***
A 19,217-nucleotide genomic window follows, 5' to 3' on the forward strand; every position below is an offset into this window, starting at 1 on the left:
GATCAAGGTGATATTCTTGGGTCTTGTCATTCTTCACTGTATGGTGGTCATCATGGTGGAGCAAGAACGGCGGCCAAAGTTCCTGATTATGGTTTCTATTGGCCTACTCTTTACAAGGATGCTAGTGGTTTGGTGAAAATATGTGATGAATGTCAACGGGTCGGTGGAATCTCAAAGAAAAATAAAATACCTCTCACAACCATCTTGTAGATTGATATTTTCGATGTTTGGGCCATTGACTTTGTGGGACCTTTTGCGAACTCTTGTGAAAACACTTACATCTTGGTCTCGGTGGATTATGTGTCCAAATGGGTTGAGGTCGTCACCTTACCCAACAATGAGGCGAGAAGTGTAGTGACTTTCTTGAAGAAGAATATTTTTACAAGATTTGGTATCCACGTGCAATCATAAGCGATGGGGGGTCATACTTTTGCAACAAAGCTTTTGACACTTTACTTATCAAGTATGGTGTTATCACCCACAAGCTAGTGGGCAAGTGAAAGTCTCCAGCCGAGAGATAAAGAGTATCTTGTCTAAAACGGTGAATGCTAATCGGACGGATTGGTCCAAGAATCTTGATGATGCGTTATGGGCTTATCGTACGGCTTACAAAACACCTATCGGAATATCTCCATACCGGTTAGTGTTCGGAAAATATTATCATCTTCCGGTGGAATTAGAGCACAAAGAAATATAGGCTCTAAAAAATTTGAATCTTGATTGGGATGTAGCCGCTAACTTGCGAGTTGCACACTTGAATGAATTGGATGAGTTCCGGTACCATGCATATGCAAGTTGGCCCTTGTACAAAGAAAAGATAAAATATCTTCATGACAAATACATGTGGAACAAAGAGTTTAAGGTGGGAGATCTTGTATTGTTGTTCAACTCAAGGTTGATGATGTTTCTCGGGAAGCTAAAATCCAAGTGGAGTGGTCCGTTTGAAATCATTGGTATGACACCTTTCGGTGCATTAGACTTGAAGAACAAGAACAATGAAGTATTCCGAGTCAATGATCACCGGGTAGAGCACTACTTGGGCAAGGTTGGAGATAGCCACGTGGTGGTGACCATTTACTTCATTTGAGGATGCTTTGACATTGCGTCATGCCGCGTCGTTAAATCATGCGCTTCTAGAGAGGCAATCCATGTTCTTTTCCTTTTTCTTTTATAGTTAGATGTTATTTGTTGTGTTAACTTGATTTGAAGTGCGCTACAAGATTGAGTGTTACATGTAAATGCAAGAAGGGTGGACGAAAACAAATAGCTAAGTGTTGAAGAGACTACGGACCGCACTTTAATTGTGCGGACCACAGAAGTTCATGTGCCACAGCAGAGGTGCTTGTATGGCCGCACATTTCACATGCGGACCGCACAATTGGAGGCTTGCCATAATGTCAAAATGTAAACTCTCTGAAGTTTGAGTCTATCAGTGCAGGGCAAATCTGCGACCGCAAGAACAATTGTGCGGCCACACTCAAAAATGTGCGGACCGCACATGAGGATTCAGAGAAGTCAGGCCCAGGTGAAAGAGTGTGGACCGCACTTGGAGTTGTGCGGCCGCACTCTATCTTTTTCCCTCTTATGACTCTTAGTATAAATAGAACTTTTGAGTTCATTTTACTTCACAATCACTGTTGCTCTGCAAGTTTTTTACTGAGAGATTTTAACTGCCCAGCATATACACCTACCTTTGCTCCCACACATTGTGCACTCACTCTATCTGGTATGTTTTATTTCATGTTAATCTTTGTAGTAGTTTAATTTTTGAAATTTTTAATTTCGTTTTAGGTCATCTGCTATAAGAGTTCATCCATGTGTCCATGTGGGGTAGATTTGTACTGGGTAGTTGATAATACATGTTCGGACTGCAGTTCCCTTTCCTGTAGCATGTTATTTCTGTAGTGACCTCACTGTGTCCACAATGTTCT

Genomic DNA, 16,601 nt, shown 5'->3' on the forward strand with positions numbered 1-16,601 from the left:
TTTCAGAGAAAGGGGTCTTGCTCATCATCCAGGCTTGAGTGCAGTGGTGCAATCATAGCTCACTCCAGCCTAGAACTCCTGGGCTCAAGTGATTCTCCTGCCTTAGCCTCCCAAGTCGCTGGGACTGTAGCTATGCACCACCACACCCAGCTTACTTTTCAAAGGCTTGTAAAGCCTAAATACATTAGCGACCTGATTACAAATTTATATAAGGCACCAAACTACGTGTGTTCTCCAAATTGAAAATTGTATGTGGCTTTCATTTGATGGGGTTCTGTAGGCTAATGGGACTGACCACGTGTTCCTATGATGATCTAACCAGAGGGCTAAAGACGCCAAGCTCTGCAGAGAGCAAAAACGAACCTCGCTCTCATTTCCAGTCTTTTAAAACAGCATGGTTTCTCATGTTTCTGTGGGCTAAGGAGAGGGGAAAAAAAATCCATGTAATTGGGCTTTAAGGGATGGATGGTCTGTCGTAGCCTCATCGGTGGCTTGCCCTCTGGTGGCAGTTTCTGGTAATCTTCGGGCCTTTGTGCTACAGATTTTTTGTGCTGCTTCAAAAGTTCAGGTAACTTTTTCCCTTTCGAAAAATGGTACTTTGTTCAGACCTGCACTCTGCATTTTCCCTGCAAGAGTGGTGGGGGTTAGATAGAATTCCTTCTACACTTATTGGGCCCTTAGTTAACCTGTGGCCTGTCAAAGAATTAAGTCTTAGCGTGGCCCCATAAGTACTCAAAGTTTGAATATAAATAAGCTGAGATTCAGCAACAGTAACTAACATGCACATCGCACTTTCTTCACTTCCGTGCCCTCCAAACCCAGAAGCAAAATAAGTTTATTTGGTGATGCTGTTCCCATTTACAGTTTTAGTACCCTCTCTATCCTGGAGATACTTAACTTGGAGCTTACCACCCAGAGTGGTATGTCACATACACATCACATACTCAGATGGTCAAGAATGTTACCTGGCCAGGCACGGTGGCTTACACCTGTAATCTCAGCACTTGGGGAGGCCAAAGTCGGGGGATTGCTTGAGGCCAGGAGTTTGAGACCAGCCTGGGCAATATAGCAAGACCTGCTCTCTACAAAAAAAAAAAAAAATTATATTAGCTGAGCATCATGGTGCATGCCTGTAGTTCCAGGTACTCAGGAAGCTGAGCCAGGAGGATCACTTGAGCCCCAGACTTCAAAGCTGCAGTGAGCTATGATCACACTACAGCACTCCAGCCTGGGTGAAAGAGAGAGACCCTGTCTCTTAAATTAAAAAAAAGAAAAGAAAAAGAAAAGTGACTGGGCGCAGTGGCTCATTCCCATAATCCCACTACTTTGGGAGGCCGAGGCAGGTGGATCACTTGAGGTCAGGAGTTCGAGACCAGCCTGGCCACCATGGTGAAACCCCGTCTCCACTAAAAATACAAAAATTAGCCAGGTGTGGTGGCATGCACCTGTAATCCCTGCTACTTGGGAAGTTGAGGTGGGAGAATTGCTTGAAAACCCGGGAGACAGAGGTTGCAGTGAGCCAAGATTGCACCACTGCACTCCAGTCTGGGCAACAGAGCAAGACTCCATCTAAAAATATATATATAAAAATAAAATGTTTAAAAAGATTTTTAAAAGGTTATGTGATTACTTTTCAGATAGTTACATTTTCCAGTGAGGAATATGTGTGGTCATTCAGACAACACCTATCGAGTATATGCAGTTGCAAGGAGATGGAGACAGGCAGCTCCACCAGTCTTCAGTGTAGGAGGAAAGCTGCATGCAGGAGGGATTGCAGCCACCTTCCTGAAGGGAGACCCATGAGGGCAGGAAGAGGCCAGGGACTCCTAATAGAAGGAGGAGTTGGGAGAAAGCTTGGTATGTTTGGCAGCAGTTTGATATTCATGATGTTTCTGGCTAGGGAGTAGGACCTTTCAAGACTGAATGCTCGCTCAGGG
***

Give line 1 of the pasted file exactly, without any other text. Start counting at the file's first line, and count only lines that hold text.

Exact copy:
A 19,217-nucleotide genomic window follows, 5' to 3' on the forward strand; every position below is an offset into this window, starting at 1 on the left: